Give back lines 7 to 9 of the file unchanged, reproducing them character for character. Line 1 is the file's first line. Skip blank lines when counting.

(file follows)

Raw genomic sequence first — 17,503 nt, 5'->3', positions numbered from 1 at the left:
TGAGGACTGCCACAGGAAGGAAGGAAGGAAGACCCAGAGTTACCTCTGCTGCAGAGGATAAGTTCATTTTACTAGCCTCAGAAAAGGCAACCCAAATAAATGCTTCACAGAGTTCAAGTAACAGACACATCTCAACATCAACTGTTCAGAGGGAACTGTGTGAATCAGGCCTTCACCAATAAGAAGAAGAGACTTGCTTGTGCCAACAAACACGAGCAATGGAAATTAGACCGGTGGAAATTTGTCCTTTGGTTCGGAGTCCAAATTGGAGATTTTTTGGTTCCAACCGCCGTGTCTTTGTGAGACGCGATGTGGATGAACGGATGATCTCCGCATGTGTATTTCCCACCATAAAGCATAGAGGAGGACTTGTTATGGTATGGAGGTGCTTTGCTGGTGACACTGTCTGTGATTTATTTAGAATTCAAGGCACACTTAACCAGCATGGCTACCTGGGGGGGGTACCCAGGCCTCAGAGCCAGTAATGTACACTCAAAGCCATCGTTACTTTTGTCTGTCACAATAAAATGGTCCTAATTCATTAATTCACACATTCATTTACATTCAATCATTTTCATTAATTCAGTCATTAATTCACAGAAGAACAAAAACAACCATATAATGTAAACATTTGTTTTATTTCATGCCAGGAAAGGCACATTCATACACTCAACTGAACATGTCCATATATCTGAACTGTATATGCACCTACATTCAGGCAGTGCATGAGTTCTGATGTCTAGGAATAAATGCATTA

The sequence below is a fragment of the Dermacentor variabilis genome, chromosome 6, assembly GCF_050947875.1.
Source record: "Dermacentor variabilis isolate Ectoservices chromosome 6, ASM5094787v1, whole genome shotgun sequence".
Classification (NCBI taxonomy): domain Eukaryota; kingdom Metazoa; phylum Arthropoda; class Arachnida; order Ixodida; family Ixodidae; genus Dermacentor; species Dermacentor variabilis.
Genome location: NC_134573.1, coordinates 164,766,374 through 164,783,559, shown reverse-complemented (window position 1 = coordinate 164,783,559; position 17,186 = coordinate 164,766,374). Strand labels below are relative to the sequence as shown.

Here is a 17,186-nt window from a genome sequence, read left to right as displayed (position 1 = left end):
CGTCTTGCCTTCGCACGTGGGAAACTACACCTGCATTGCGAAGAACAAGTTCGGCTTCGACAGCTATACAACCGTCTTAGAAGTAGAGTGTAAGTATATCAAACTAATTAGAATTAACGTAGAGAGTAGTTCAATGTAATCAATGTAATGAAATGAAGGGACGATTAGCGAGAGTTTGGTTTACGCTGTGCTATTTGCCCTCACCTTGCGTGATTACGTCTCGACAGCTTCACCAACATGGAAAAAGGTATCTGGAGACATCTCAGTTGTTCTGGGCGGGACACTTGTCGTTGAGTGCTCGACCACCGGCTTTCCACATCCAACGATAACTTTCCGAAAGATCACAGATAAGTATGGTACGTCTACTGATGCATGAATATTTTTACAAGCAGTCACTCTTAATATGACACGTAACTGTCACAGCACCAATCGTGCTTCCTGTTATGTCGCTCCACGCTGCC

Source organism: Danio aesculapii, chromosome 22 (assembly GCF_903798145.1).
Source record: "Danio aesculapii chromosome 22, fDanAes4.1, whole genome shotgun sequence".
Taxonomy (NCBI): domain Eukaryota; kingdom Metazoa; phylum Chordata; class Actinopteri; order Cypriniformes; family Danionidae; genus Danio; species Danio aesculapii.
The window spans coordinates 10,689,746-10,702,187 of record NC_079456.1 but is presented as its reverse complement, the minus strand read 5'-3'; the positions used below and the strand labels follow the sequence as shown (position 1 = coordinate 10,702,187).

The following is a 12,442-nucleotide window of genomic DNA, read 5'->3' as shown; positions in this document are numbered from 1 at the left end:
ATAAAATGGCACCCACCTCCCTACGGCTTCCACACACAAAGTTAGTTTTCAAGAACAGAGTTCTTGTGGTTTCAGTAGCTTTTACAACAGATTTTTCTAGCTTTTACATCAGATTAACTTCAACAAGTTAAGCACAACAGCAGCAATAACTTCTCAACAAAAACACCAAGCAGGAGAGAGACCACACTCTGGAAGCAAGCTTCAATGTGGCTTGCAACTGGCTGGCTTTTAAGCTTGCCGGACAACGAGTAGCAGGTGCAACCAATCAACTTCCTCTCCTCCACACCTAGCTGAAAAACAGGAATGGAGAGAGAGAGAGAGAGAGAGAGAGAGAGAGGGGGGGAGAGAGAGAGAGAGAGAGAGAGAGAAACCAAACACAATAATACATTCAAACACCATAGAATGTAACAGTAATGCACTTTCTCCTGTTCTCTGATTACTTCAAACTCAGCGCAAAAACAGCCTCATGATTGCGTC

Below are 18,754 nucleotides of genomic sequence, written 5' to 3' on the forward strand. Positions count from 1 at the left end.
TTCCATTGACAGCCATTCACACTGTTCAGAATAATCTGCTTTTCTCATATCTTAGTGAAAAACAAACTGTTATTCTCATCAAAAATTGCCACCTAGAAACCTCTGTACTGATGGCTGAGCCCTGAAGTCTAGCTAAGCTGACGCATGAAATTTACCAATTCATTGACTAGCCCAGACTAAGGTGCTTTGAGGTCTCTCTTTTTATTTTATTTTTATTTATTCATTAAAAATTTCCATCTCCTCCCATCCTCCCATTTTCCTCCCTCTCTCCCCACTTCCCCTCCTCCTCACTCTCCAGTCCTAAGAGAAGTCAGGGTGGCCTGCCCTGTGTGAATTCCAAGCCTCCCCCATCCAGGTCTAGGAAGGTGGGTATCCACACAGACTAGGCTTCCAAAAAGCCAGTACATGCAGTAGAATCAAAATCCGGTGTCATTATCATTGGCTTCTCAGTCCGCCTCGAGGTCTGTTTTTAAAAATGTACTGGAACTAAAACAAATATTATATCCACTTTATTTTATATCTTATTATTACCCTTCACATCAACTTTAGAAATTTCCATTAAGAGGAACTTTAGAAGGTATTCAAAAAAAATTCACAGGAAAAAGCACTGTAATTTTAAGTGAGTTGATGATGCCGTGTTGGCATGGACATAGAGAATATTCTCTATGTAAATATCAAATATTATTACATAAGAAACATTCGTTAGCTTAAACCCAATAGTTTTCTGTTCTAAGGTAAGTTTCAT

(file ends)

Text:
Here is a 17,186-nt window from a genome sequence, read left to right as displayed (position 1 = left end):
CGTCTTGCCTTCGCACGTGGGAAACTACACCTGCATTGCGAAGAACAAGTTCGGCTTCGACAGCTATACAACCGTCTTAGAAGTAGAGTGTAAGTATATCAAACTAATTAGAATTAACGTAGAGAGTAGTTCAATGTAATCAATGTAATGAAATGAAGGGACGATTAGCGAGAGTTTGGTTTACGCTGTGCTATTTGCCCTCACCTTGCGTGATTACGTCTCGACAGCTTCACCAACATGGAAAAAGGTATCTGGAGACATCTCAGTTGTTCTGGGCGGGACACTTGTCGTTGAGTGCTCGACCACCGGCTTTCCACATCCAACGATAACTTTCCGAAAGATCACAGATAAGTATGGTACGTCTACTGATGCATGAATATTTTTACAAGCAGTCACTCTTAATATGACACGTAACTGTCACAGCACCAATCGTGCTTCCTGTTATGTCGCTCCACGCTGCC

Source organism: Danio aesculapii, chromosome 22 (assembly GCF_903798145.1).